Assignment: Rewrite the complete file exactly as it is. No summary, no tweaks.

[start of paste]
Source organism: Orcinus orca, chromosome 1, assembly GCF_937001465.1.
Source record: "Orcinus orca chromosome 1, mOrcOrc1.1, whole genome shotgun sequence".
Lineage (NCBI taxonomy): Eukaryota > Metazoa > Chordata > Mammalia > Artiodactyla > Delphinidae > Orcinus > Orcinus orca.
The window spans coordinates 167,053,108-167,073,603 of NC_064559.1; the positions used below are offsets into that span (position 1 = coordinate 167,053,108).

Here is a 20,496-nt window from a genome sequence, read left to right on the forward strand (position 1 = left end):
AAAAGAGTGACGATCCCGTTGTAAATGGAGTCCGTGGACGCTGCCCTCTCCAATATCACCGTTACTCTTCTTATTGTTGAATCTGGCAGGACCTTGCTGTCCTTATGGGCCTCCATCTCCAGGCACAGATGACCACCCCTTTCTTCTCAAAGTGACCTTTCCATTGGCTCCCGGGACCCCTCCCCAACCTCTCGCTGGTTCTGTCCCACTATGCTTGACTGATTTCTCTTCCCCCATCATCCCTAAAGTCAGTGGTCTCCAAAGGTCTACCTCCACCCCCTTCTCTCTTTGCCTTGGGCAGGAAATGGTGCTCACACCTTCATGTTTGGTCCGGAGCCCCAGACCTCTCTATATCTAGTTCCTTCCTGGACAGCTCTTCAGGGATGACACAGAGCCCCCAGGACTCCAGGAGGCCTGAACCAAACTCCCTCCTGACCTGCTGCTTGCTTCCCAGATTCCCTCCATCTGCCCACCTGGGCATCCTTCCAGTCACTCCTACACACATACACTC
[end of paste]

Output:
Source organism: Orcinus orca, chromosome 1, assembly GCF_937001465.1.
Source record: "Orcinus orca chromosome 1, mOrcOrc1.1, whole genome shotgun sequence".
Lineage (NCBI taxonomy): Eukaryota > Metazoa > Chordata > Mammalia > Artiodactyla > Delphinidae > Orcinus > Orcinus orca.
The window spans coordinates 167,053,108-167,073,603 of NC_064559.1; the positions used below are offsets into that span (position 1 = coordinate 167,053,108).

Here is a 20,496-nt window from a genome sequence, read left to right on the forward strand (position 1 = left end):
AAAAGAGTGACGATCCCGTTGTAAATGGAGTCCGTGGACGCTGCCCTCTCCAATATCACCGTTACTCTTCTTATTGTTGAATCTGGCAGGACCTTGCTGTCCTTATGGGCCTCCATCTCCAGGCACAGATGACCACCCCTTTCTTCTCAAAGTGACCTTTCCATTGGCTCCCGGGACCCCTCCCCAACCTCTCGCTGGTTCTGTCCCACTATGCTTGACTGATTTCTCTTCCCCCATCATCCCTAAAGTCAGTGGTCTCCAAAGGTCTACCTCCACCCCCTTCTCTCTTTGCCTTGGGCAGGAAATGGTGCTCACACCTTCATGTTTGGTCCGGAGCCCCAGACCTCTCTATATCTAGTTCCTTCCTGGACAGCTCTTCAGGGATGACACAGAGCCCCCAGGACTCCAGGAGGCCTGAACCAAACTCCCTCCTGACCTGCTGCTTGCTTCCCAGATTCCCTCCATCTGCCCACCTGGGCATCCTTCCAGTCACTCCTACACACATACACTC